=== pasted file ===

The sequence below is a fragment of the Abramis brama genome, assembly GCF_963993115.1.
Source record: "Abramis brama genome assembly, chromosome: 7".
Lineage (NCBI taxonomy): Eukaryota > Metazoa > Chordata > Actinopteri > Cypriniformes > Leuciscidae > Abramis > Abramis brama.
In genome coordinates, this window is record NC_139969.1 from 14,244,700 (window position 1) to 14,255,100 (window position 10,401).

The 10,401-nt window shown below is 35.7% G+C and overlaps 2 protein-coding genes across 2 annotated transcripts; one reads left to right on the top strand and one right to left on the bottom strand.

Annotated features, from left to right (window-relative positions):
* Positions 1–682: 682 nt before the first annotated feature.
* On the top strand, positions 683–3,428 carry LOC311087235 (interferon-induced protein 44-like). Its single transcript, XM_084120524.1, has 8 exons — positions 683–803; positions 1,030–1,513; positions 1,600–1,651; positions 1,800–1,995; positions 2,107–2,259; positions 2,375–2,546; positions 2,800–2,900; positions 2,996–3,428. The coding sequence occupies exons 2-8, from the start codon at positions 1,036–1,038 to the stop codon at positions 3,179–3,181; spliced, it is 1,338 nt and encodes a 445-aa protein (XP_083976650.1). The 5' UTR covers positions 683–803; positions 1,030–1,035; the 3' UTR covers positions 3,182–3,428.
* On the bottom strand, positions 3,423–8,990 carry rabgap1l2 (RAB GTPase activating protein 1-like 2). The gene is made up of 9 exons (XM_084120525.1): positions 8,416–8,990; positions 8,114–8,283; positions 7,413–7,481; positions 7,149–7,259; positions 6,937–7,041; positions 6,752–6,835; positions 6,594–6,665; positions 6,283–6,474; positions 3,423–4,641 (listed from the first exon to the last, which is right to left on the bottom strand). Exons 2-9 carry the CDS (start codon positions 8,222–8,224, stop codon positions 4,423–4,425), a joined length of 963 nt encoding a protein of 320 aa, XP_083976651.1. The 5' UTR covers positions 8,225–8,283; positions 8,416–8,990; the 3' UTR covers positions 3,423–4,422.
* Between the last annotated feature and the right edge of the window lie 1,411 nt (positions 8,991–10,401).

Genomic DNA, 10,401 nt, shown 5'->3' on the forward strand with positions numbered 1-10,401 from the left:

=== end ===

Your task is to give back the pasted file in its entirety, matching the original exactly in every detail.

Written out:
The sequence below is a fragment of the Abramis brama genome, assembly GCF_963993115.1.
Source record: "Abramis brama genome assembly, chromosome: 7".
Lineage (NCBI taxonomy): Eukaryota > Metazoa > Chordata > Actinopteri > Cypriniformes > Leuciscidae > Abramis > Abramis brama.
In genome coordinates, this window is record NC_139969.1 from 14,244,700 (window position 1) to 14,255,100 (window position 10,401).

The 10,401-nt window shown below is 35.7% G+C and overlaps 2 protein-coding genes across 2 annotated transcripts; one reads left to right on the top strand and one right to left on the bottom strand.

Annotated features, from left to right (window-relative positions):
* Positions 1–682: 682 nt before the first annotated feature.
* On the top strand, positions 683–3,428 carry LOC311087235 (interferon-induced protein 44-like). Its single transcript, XM_084120524.1, has 8 exons — positions 683–803; positions 1,030–1,513; positions 1,600–1,651; positions 1,800–1,995; positions 2,107–2,259; positions 2,375–2,546; positions 2,800–2,900; positions 2,996–3,428. The coding sequence occupies exons 2-8, from the start codon at positions 1,036–1,038 to the stop codon at positions 3,179–3,181; spliced, it is 1,338 nt and encodes a 445-aa protein (XP_083976650.1). The 5' UTR covers positions 683–803; positions 1,030–1,035; the 3' UTR covers positions 3,182–3,428.
* On the bottom strand, positions 3,423–8,990 carry rabgap1l2 (RAB GTPase activating protein 1-like 2). The gene is made up of 9 exons (XM_084120525.1): positions 8,416–8,990; positions 8,114–8,283; positions 7,413–7,481; positions 7,149–7,259; positions 6,937–7,041; positions 6,752–6,835; positions 6,594–6,665; positions 6,283–6,474; positions 3,423–4,641 (listed from the first exon to the last, which is right to left on the bottom strand). Exons 2-9 carry the CDS (start codon positions 8,222–8,224, stop codon positions 4,423–4,425), a joined length of 963 nt encoding a protein of 320 aa, XP_083976651.1. The 5' UTR covers positions 8,225–8,283; positions 8,416–8,990; the 3' UTR covers positions 3,423–4,422.
* Between the last annotated feature and the right edge of the window lie 1,411 nt (positions 8,991–10,401).

Genomic DNA, 10,401 nt, shown 5'->3' on the forward strand with positions numbered 1-10,401 from the left: